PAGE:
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TreeMan
Post 4

I have always compared the Appalachian people to the Irish gypsies over in the United Kingdom.

The Irish gypsies and the Appalachians seem like similar types of people, although the Irish gypsies are a little more nomadic than the Appalachians. I think I compare the two basically due to the negative stereotypes people have of both of them as well as their styles of music.

Irish gypsy music has its own distinctive style that is very musical and very enjoyable to listen to. It is more of a folksy style, just like bluegrass or Appalachian styled music and just listening to it brings comparisons between the two.

JimmyT
Post 3

@cardsfan27 - I live in Southern Illinois, which is very close to Kentucky and I see aspects of the Appalachian culture occasionally in coming into contact with people.

There are a lot of people that see the Appalachian people as being backward, being absolute drunks, and having a backward type of music. However, this is not at all the case and only goes to show how judgmental people can be.

One thing though that I think people are not judgmental about is the Appalachian style of music, which is just so interesting and different that it appeals highly to people across the country.

I have visited New York and heard people listening to bluegrass and Appalachian styles of music with great enjoyment and although they may have had negative associations with these people they greatly enjoyed their music due to the uniqueness of it.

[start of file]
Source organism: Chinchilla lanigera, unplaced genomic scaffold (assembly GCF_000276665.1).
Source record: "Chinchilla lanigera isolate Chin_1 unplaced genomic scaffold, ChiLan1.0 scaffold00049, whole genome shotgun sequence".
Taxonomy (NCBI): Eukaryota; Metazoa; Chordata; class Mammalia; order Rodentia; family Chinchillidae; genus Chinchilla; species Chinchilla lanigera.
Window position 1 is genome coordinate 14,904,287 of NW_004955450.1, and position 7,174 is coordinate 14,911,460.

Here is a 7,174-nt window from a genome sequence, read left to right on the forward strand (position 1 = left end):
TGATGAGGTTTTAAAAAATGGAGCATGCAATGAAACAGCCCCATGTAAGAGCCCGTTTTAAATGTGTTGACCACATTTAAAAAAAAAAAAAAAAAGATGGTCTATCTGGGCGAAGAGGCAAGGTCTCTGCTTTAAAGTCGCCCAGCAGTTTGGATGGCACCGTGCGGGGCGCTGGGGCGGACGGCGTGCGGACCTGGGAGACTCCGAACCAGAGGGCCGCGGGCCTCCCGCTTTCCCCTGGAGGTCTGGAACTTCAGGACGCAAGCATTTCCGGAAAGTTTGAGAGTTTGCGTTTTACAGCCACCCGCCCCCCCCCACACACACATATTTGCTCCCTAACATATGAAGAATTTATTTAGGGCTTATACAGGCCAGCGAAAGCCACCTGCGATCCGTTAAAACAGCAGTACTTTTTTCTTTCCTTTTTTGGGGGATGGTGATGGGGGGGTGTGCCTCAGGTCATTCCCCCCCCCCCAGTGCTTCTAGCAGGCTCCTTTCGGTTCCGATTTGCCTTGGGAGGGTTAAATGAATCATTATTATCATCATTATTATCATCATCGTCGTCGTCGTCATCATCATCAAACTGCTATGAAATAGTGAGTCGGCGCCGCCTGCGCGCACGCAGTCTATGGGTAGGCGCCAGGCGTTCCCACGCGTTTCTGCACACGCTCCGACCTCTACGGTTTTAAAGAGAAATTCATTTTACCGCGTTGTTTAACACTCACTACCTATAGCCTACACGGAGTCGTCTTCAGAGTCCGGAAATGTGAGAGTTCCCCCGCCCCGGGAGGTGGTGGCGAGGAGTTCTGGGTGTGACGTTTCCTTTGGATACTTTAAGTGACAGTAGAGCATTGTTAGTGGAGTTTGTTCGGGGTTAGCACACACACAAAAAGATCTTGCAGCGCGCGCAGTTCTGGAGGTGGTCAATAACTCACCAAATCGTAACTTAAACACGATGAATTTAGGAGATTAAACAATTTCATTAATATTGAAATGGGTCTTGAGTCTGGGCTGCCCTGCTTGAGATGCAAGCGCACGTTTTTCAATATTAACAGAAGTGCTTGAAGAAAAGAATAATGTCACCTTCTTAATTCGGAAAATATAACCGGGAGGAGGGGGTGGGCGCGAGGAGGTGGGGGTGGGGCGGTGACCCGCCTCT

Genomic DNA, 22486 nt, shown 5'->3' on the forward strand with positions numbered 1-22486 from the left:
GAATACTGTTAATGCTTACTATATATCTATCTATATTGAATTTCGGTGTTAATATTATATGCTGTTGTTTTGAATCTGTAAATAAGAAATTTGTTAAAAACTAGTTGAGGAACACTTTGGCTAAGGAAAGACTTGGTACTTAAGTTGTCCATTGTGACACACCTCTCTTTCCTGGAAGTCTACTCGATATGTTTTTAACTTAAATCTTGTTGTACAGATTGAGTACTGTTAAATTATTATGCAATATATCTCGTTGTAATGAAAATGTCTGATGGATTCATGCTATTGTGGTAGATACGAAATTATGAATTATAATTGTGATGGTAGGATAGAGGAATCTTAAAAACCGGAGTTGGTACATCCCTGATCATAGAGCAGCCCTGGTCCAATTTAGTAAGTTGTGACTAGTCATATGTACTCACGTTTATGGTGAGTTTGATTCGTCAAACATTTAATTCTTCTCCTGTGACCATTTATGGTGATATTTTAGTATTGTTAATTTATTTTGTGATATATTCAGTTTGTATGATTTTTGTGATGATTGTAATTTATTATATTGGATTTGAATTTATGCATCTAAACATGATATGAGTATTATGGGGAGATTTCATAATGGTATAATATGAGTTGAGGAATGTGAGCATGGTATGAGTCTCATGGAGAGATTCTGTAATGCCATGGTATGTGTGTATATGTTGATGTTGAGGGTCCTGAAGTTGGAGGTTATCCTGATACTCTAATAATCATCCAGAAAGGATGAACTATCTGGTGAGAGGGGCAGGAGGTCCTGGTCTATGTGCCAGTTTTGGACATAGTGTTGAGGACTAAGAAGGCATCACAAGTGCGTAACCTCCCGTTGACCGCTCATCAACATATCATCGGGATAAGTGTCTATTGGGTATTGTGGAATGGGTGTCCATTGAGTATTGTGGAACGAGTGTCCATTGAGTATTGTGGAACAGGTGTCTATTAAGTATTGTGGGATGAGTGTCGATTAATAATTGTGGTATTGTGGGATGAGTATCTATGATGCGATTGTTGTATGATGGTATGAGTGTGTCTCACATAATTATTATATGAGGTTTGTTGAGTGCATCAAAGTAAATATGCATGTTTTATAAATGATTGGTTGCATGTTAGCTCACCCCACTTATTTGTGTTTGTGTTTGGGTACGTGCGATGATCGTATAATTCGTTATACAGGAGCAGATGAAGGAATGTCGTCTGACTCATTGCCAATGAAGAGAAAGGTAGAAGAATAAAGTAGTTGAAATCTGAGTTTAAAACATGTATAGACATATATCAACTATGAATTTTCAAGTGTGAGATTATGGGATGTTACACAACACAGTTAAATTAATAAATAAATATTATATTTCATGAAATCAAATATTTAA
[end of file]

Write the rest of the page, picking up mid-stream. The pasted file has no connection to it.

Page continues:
cardsfan27
Post 2

@Izzy78 - I completely agree with you. Appalachian and the bluegrass style of music have their own distinctive flair and a style of its own that is a lot more different than other styles and genres of music.

There are negative associations with this kind of music and I think it is because of the backward like appearance of the people that some people, who have elitist attitudes, have when forming their opinions on the culture as a whole.

In reality the Appalachians are no different than other cultures and their have their own quirks that make them unique from others. Each and every culture has that and to go along with their distinctive culture they have their music to add, which most people have heard at one time and automatically associate with the Appalachian people.

Izzy78
Post 1

I live just outside the Appalachia area and people have their own assumptions about the traditional Appalachian style of music.

I have noticed that a lot of people enjoy bluegrass, but there are certain stereotypes associated with this type of music that makes it a bit unappealing to some people.

Usually long beards are associated with bluegrass and Appalachian style music as well as a little bit of the hill billy aspect which causes some people to be turned off by the music.

Even with its stereotypes bluegrass and Appalachian style music have their roots in the South and have their own distinctive flair that is a lot different than other genres of music.